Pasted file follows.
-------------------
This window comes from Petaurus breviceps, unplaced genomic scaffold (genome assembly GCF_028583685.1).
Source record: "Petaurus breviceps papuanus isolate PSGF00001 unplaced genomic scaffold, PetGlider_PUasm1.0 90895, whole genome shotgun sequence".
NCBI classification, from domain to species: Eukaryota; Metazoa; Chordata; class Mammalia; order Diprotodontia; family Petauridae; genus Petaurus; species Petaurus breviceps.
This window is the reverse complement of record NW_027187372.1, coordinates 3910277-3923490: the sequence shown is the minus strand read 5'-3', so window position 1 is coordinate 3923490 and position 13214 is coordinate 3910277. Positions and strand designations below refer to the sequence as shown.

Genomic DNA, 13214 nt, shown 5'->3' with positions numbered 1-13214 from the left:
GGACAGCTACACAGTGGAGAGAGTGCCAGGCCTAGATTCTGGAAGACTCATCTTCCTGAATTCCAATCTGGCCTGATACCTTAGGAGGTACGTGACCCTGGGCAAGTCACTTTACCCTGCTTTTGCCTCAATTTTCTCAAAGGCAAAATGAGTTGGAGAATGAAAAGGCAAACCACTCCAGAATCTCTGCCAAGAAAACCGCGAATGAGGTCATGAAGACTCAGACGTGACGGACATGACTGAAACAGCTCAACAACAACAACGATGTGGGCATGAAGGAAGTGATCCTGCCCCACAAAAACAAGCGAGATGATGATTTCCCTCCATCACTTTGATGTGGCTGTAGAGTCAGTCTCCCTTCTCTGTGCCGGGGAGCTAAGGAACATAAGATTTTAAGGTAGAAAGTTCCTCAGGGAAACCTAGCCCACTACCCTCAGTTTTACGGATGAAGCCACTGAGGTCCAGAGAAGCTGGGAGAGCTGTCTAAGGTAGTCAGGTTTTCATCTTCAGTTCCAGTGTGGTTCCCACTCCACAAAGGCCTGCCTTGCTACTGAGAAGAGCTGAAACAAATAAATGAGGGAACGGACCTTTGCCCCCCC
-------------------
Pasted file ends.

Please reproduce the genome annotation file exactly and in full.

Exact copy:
This window comes from Petaurus breviceps, unplaced genomic scaffold (genome assembly GCF_028583685.1).
Source record: "Petaurus breviceps papuanus isolate PSGF00001 unplaced genomic scaffold, PetGlider_PUasm1.0 90895, whole genome shotgun sequence".
NCBI classification, from domain to species: Eukaryota; Metazoa; Chordata; class Mammalia; order Diprotodontia; family Petauridae; genus Petaurus; species Petaurus breviceps.
This window is the reverse complement of record NW_027187372.1, coordinates 3910277-3923490: the sequence shown is the minus strand read 5'-3', so window position 1 is coordinate 3923490 and position 13214 is coordinate 3910277. Positions and strand designations below refer to the sequence as shown.

Genomic DNA, 13214 nt, shown 5'->3' with positions numbered 1-13214 from the left:
GGACAGCTACACAGTGGAGAGAGTGCCAGGCCTAGATTCTGGAAGACTCATCTTCCTGAATTCCAATCTGGCCTGATACCTTAGGAGGTACGTGACCCTGGGCAAGTCACTTTACCCTGCTTTTGCCTCAATTTTCTCAAAGGCAAAATGAGTTGGAGAATGAAAAGGCAAACCACTCCAGAATCTCTGCCAAGAAAACCGCGAATGAGGTCATGAAGACTCAGACGTGACGGACATGACTGAAACAGCTCAACAACAACAACGATGTGGGCATGAAGGAAGTGATCCTGCCCCACAAAAACAAGCGAGATGATGATTTCCCTCCATCACTTTGATGTGGCTGTAGAGTCAGTCTCCCTTCTCTGTGCCGGGGAGCTAAGGAACATAAGATTTTAAGGTAGAAAGTTCCTCAGGGAAACCTAGCCCACTACCCTCAGTTTTACGGATGAAGCCACTGAGGTCCAGAGAAGCTGGGAGAGCTGTCTAAGGTAGTCAGGTTTTCATCTTCAGTTCCAGTGTGGTTCCCACTCCACAAAGGCCTGCCTTGCTACTGAGAAGAGCTGAAACAAATAAATGAGGGAACGGACCTTTGCCCCCCC